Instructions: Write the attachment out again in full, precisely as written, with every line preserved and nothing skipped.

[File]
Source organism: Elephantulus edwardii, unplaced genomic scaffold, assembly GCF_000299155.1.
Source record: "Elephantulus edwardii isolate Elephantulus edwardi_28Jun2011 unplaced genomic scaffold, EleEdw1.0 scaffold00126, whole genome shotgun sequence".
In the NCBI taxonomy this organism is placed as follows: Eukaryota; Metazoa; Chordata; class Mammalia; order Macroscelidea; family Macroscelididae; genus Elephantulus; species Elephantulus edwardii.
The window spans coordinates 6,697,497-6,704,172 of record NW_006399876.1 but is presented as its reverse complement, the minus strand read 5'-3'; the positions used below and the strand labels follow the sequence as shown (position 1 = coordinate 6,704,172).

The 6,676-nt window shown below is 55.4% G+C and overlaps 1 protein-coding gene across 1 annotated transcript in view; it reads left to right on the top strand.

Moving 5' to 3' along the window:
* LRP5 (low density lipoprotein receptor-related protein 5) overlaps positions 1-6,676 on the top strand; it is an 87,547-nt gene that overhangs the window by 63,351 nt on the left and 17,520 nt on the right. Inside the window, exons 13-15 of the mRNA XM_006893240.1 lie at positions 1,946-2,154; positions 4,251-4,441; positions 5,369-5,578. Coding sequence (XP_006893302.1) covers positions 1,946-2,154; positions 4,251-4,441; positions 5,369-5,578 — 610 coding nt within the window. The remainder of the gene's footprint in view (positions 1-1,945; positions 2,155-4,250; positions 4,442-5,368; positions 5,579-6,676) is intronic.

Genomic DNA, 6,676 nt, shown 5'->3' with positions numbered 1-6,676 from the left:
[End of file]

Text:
Source organism: Elephantulus edwardii, unplaced genomic scaffold, assembly GCF_000299155.1.
Source record: "Elephantulus edwardii isolate Elephantulus edwardi_28Jun2011 unplaced genomic scaffold, EleEdw1.0 scaffold00126, whole genome shotgun sequence".
In the NCBI taxonomy this organism is placed as follows: Eukaryota; Metazoa; Chordata; class Mammalia; order Macroscelidea; family Macroscelididae; genus Elephantulus; species Elephantulus edwardii.
The window spans coordinates 6,697,497-6,704,172 of record NW_006399876.1 but is presented as its reverse complement, the minus strand read 5'-3'; the positions used below and the strand labels follow the sequence as shown (position 1 = coordinate 6,704,172).

The 6,676-nt window shown below is 55.4% G+C and overlaps 1 protein-coding gene across 1 annotated transcript in view; it reads left to right on the top strand.

Moving 5' to 3' along the window:
* LRP5 (low density lipoprotein receptor-related protein 5) overlaps positions 1-6,676 on the top strand; it is an 87,547-nt gene that overhangs the window by 63,351 nt on the left and 17,520 nt on the right. Inside the window, exons 13-15 of the mRNA XM_006893240.1 lie at positions 1,946-2,154; positions 4,251-4,441; positions 5,369-5,578. Coding sequence (XP_006893302.1) covers positions 1,946-2,154; positions 4,251-4,441; positions 5,369-5,578 — 610 coding nt within the window. The remainder of the gene's footprint in view (positions 1-1,945; positions 2,155-4,250; positions 4,442-5,368; positions 5,579-6,676) is intronic.

Genomic DNA, 6,676 nt, shown 5'->3' with positions numbered 1-6,676 from the left: